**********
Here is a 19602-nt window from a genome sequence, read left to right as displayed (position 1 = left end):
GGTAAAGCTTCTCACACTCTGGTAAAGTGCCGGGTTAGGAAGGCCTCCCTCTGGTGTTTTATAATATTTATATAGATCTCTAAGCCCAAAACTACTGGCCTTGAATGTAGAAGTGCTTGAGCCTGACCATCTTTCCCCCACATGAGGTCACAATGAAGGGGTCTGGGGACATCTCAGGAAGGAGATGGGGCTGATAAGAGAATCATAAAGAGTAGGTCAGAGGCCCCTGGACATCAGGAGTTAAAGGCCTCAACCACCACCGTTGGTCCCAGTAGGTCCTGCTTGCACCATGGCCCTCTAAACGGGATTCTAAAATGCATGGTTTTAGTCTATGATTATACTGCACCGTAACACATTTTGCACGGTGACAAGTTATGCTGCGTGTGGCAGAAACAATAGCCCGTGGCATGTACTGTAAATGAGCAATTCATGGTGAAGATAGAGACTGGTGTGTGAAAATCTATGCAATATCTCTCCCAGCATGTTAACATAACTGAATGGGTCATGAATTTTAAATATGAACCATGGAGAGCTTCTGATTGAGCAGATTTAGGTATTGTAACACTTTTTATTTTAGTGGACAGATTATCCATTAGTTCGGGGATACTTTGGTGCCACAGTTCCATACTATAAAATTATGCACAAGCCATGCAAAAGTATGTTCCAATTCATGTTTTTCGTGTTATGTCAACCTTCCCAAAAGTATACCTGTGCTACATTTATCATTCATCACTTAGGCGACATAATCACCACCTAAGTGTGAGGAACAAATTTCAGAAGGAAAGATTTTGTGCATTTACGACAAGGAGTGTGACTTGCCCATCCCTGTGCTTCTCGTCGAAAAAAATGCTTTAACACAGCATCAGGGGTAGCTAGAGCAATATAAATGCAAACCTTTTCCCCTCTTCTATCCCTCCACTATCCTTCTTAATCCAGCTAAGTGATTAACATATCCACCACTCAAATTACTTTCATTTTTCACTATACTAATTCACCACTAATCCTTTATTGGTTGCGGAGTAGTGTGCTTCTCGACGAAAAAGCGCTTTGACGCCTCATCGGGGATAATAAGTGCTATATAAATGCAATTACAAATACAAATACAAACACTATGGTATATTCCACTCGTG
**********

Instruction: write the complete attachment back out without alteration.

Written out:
Here is a 19602-nt window from a genome sequence, read left to right as displayed (position 1 = left end):
GGTAAAGCTTCTCACACTCTGGTAAAGTGCCGGGTTAGGAAGGCCTCCCTCTGGTGTTTTATAATATTTATATAGATCTCTAAGCCCAAAACTACTGGCCTTGAATGTAGAAGTGCTTGAGCCTGACCATCTTTCCCCCACATGAGGTCACAATGAAGGGGTCTGGGGACATCTCAGGAAGGAGATGGGGCTGATAAGAGAATCATAAAGAGTAGGTCAGAGGCCCCTGGACATCAGGAGTTAAAGGCCTCAACCACCACCGTTGGTCCCAGTAGGTCCTGCTTGCACCATGGCCCTCTAAACGGGATTCTAAAATGCATGGTTTTAGTCTATGATTATACTGCACCGTAACACATTTTGCACGGTGACAAGTTATGCTGCGTGTGGCAGAAACAATAGCCCGTGGCATGTACTGTAAATGAGCAATTCATGGTGAAGATAGAGACTGGTGTGTGAAAATCTATGCAATATCTCTCCCAGCATGTTAACATAACTGAATGGGTCATGAATTTTAAATATGAACCATGGAGAGCTTCTGATTGAGCAGATTTAGGTATTGTAACACTTTTTATTTTAGTGGACAGATTATCCATTAGTTCGGGGATACTTTGGTGCCACAGTTCCATACTATAAAATTATGCACAAGCCATGCAAAAGTATGTTCCAATTCATGTTTTTCGTGTTATGTCAACCTTCCCAAAAGTATACCTGTGCTACATTTATCATTCATCACTTAGGCGACATAATCACCACCTAAGTGTGAGGAACAAATTTCAGAAGGAAAGATTTTGTGCATTTACGACAAGGAGTGTGACTTGCCCATCCCTGTGCTTCTCGTCGAAAAAAATGCTTTAACACAGCATCAGGGGTAGCTAGAGCAATATAAATGCAAACCTTTTCCCCTCTTCTATCCCTCCACTATCCTTCTTAATCCAGCTAAGTGATTAACATATCCACCACTCAAATTACTTTCATTTTTCACTATACTAATTCACCACTAATCCTTTATTGGTTGCGGAGTAGTGTGCTTCTCGACGAAAAAGCGCTTTGACGCCTCATCGGGGATAATAAGTGCTATATAAATGCAATTACAAATACAAATACAAACACTATGGTATATTCCACTCGTG